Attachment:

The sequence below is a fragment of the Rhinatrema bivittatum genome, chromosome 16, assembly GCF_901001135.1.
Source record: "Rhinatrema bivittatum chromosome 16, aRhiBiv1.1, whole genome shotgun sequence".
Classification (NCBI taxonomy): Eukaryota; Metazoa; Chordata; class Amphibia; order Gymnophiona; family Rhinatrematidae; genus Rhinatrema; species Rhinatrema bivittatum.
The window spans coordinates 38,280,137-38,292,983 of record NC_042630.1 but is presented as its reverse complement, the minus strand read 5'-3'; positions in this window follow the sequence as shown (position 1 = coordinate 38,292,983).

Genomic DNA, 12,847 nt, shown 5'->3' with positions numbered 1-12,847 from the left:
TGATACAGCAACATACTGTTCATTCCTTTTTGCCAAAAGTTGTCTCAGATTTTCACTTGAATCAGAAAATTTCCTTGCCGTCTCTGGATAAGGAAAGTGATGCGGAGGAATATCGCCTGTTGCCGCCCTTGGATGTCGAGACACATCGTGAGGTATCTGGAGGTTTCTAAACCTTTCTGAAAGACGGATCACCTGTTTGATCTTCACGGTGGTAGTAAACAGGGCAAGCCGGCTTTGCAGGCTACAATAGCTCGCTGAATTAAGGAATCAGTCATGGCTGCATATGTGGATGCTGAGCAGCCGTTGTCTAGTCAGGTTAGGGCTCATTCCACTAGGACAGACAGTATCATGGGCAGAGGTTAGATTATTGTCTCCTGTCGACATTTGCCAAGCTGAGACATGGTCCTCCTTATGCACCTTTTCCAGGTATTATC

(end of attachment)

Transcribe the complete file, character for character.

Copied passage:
The sequence below is a fragment of the Rhinatrema bivittatum genome, chromosome 16, assembly GCF_901001135.1.
Source record: "Rhinatrema bivittatum chromosome 16, aRhiBiv1.1, whole genome shotgun sequence".
Classification (NCBI taxonomy): Eukaryota; Metazoa; Chordata; class Amphibia; order Gymnophiona; family Rhinatrematidae; genus Rhinatrema; species Rhinatrema bivittatum.
The window spans coordinates 38,280,137-38,292,983 of record NC_042630.1 but is presented as its reverse complement, the minus strand read 5'-3'; positions in this window follow the sequence as shown (position 1 = coordinate 38,292,983).

Genomic DNA, 12,847 nt, shown 5'->3' with positions numbered 1-12,847 from the left:
TGATACAGCAACATACTGTTCATTCCTTTTTGCCAAAAGTTGTCTCAGATTTTCACTTGAATCAGAAAATTTCCTTGCCGTCTCTGGATAAGGAAAGTGATGCGGAGGAATATCGCCTGTTGCCGCCCTTGGATGTCGAGACACATCGTGAGGTATCTGGAGGTTTCTAAACCTTTCTGAAAGACGGATCACCTGTTTGATCTTCACGGTGGTAGTAAACAGGGCAAGCCGGCTTTGCAGGCTACAATAGCTCGCTGAATTAAGGAATCAGTCATGGCTGCATATGTGGATGCTGAGCAGCCGTTGTCTAGTCAGGTTAGGGCTCATTCCACTAGGACAGACAGTATCATGGGCAGAGGTTAGATTATTGTCTCCTGTCGACATTTGCCAAGCTGAGACATGGTCCTCCTTATGCACCTTTTCCAGGTATTATC